Evan Frazier, CFA, CAIA
Senior Research Analyst
The Aflac Duck, the LiMu Emu, and the GEICO Gecko may be fictional insurance salespeople (or sales-animals, perhaps), however, the market participants involved in the selling of financial insurance are all too real. Put options are a popular form of such insurance, as these instruments afford the option holder the right to sell an underlying security at a given level, effectively insulating the holder against significant drops in the price of the underlying security. That said, much like bundling your home and auto with Jake from State Farm, this insurance comes at a cost based on implied volatility. For those who choose to purchase options contacts on the broad-based S&P 500 Index as a means of insuring portfolios against losses, this implied volatility is measured by the VIX Index, which uses at-the-money S&P 500 Index options to assess expectations of near-term market fluctuations. Over the long term, these expected volatility levels tend to be higher than what is actually exhibited. Specifically, since the start of 1990, implied volatility of the S&P 500 Index was greater than what was subsequently realized in roughly 87% of daily observations, and the difference between the two was roughly 4.5% on average over the same time period. This phenomenon leads to the systematic over-pricing of put option contacts and is highlighted in the top half of this week’s chart.
The data points noted above demonstrate the fact that selling insurance contracts on the U.S. equity market has generally been a profitable endeavor over the last several decades. To that point, the CBOE S&P 500 PutWrite Index, which is comprised of short positions in at-the-money put options on the S&P 500 Index and short-term Treasury bills which serve to collateralize the option positions, is an effective tool for measuring exactly how beneficial this activity can be for investors. On a trailing 10-year basis as of September 30, the PutWrite index notched an annualized return of 6.7%. While this is significantly lower than the 13.1% figure for the S&P 500 over the same period, the PutWrite benchmark has notably delivered that performance with a lower annualized standard deviation — 9.7% vs. 15.0% for the S&P 500. Performance of the PutWrite benchmark during down markets has been particularly compelling, with the index outperforming the S&P 500 in six of the last seven calendar years during which the S&P 500 was negative. This performance pattern can be observed in the bottom half of this week’s chart. It is important to note that active managers within the space can provide additional value over the PutWrite index by selling the most attractive options, diversifying the portfolio of options across different strike prices and tenors, and optimizing the pool of cash with which the options are collateralized.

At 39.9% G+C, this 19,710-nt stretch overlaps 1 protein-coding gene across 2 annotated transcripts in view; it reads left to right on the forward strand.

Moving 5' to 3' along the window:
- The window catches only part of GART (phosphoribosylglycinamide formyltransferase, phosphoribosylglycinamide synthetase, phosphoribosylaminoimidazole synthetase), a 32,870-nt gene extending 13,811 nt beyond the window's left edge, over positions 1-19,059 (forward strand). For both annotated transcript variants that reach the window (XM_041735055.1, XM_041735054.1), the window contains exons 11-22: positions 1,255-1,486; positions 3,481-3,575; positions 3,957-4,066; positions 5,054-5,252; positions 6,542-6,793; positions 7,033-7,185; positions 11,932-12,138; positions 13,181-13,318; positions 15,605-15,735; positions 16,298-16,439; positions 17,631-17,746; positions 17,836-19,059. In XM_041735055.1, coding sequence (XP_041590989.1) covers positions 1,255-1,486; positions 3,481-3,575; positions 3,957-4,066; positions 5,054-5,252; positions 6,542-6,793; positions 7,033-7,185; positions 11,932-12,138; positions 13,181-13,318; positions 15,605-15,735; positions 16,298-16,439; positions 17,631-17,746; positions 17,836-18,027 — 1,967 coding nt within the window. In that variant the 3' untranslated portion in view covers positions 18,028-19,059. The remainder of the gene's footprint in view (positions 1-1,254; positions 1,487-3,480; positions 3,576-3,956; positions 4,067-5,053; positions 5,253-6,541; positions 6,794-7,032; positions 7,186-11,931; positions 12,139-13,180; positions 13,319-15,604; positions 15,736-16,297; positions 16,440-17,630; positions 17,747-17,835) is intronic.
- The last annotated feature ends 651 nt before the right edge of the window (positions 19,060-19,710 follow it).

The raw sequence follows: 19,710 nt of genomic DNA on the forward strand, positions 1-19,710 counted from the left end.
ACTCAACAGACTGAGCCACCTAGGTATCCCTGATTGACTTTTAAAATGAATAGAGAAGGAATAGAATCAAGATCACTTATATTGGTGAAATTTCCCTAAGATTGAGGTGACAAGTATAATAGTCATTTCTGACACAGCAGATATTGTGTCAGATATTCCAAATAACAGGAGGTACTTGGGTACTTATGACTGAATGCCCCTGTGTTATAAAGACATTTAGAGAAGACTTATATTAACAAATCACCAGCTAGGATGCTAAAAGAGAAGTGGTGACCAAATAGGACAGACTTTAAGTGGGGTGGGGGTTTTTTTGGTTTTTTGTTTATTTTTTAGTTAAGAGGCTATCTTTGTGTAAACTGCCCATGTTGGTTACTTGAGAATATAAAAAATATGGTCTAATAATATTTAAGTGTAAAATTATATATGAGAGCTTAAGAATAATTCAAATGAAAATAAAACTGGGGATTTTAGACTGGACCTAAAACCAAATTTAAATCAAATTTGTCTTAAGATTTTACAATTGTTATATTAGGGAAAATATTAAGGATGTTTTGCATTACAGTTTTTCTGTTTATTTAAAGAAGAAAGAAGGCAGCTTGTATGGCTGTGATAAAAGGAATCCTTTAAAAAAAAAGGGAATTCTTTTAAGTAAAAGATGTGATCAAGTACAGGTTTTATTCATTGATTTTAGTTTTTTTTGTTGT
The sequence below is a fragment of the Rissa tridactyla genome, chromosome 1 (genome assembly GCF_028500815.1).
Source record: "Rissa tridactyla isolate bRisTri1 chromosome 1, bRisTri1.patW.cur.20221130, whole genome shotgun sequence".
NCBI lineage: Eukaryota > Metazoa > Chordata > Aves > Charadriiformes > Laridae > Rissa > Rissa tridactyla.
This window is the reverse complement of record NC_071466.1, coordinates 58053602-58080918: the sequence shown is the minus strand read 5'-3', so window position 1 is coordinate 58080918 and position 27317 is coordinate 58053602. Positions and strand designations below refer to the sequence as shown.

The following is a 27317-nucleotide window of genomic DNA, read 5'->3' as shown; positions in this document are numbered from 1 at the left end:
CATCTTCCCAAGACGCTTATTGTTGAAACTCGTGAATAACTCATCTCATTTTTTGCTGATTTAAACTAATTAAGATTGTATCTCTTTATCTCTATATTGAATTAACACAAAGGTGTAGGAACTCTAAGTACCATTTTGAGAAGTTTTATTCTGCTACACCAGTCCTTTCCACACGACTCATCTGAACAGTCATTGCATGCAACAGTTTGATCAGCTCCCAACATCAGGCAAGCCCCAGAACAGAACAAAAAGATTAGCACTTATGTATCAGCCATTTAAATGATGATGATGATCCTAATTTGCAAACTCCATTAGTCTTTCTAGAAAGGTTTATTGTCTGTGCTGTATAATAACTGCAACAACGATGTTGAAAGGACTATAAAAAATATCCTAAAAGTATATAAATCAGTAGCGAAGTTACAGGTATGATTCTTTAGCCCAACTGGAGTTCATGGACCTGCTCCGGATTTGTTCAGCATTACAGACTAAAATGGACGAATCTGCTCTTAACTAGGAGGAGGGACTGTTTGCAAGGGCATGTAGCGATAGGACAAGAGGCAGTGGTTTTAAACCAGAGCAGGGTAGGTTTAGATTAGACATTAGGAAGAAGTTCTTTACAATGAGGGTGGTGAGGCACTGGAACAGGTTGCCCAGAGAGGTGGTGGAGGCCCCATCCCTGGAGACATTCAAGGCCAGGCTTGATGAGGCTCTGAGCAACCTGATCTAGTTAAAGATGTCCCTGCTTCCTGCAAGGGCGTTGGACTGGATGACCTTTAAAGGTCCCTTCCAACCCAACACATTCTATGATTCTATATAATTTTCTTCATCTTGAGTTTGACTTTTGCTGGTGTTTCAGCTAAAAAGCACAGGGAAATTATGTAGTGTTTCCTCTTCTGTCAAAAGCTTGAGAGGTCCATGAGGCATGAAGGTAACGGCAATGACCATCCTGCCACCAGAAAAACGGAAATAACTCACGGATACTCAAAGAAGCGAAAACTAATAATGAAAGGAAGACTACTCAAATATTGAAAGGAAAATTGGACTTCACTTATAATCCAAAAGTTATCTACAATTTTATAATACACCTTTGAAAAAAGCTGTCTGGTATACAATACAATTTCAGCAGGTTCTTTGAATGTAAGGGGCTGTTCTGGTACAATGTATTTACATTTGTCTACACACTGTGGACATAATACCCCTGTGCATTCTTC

Readers should be aware of the fact that options selling is not without risk. Performance typically lags during strong, upward-trending markets, and a relatively high equity beta means that these types of strategies will be more correlated to stock market movements than other diversifying alternatives. That said, options-based strategies could present attractive opportunities for many investors due to the systematic processes with which they are implemented, the lower fees and better liquidity terms associated with them relative to other alternatives, and the likelihood that the volatility risk premium will persist into the future. Marquette will continue to monitor the persistence of this premium, conduct due diligence on investment managers in the options space, and provide education and recommendations to clients accordingly.Print PDF
The opinions expressed herein are those of Marquette Associates, Inc. (“Marquette”), and are subject to change without notice. This material is not financial advice or an offer to purchase or sell any product. Marquette reserves the right to modify its current investment strategies and techniques based on changing market dynamics or client needs.
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